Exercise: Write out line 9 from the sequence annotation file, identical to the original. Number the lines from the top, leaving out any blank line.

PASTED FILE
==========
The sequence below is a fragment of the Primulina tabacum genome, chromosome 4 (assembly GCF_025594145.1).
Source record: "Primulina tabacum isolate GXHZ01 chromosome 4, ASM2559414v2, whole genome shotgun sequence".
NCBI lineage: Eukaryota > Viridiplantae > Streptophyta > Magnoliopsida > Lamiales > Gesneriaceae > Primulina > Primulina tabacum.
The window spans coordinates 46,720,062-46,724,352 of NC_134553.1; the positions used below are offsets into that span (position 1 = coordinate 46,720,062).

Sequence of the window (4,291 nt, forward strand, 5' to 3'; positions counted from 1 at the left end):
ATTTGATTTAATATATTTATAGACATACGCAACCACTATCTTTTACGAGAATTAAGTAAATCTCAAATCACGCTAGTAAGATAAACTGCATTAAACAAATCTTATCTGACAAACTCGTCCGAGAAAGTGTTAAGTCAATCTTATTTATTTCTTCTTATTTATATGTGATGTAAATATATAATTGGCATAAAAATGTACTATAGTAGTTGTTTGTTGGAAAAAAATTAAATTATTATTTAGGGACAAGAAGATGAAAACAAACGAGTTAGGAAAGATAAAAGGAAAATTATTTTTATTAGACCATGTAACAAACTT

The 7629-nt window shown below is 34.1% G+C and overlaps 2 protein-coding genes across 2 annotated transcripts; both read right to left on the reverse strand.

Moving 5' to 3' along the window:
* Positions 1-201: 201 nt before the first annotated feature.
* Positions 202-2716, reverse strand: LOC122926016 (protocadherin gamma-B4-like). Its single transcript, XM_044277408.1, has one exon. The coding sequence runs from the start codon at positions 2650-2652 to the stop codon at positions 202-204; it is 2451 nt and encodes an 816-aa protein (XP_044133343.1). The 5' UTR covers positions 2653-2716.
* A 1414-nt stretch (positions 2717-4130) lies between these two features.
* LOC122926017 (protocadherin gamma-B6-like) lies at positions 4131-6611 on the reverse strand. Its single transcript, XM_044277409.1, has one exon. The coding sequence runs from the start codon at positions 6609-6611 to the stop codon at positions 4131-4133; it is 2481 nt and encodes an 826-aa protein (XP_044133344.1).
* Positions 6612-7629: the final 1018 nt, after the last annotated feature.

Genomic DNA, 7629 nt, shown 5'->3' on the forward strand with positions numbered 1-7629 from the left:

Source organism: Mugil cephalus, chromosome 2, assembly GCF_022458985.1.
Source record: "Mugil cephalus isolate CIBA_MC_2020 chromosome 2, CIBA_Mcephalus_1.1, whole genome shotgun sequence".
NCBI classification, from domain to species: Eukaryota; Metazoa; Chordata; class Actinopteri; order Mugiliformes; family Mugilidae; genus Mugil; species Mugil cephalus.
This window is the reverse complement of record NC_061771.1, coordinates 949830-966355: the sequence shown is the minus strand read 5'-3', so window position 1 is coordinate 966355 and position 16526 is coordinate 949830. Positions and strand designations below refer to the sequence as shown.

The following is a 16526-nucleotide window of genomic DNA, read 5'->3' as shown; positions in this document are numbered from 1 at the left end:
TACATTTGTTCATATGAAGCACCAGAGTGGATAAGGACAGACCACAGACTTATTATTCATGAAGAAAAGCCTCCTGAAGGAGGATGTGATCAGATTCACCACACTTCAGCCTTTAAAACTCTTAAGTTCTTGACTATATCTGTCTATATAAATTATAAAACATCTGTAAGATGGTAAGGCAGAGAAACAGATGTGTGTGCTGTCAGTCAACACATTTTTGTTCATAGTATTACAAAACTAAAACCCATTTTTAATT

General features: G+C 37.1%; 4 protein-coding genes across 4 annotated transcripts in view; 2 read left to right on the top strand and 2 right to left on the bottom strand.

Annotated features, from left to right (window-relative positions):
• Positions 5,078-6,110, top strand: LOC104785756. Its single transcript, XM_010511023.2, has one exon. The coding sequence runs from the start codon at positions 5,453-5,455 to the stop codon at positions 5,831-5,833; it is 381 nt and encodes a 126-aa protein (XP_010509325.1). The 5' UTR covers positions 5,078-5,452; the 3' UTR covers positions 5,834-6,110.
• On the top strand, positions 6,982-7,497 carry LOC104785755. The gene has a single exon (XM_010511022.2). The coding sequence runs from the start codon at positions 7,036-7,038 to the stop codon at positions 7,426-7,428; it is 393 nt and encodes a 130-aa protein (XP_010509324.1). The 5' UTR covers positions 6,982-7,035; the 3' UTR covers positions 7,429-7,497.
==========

* Positions 1-201: 201 nt before the first annotated feature.